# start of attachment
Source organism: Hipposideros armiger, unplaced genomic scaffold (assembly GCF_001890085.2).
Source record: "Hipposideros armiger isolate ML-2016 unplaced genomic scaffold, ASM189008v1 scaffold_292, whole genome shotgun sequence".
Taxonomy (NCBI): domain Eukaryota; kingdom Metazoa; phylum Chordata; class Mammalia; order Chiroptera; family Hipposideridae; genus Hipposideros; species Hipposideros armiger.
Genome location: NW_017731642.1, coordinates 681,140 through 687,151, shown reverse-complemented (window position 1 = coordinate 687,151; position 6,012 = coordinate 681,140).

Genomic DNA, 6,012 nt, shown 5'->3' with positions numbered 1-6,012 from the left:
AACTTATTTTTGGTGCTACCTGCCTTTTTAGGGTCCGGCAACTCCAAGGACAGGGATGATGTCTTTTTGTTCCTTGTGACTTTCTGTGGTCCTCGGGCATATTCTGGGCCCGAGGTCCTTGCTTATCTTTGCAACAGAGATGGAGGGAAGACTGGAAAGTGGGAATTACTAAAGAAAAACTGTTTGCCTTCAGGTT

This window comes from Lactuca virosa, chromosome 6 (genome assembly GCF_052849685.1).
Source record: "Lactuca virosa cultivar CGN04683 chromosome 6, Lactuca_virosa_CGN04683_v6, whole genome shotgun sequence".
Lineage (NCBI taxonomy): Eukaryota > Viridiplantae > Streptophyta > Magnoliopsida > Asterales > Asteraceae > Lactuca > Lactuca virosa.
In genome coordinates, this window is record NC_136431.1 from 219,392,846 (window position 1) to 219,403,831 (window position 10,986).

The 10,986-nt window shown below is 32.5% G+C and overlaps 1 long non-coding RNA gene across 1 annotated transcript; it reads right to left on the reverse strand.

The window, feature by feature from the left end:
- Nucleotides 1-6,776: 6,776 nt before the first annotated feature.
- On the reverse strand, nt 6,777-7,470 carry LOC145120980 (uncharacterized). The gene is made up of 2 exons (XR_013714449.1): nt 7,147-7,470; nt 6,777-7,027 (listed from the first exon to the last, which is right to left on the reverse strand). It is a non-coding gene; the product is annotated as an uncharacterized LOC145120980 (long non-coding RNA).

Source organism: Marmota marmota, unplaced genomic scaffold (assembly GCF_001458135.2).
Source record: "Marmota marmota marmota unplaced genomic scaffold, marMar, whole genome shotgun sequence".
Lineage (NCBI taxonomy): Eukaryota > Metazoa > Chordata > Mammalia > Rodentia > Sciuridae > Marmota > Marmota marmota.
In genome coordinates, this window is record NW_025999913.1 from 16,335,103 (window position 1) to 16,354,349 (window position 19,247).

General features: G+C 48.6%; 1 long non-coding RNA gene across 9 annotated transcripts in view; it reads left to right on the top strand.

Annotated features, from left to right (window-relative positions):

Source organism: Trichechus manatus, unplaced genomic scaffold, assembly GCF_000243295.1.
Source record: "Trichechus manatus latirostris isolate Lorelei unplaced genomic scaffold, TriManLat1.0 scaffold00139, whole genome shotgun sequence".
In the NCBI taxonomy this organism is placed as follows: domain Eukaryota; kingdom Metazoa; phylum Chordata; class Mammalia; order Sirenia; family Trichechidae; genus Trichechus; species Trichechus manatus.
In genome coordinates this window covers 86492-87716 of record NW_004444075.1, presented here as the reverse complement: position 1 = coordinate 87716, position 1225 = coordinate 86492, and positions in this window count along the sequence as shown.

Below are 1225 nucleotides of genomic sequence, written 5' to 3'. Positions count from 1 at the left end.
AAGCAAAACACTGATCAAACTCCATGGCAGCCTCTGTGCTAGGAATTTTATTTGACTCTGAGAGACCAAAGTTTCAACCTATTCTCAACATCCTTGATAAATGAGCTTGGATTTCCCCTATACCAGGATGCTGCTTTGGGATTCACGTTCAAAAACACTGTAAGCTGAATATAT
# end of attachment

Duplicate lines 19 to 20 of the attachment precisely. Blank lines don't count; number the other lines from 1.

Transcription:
General features: G+C 48.6%; 1 long non-coding RNA gene across 9 annotated transcripts in view; it reads left to right on the top strand.

Annotated features, from left to right (window-relative positions):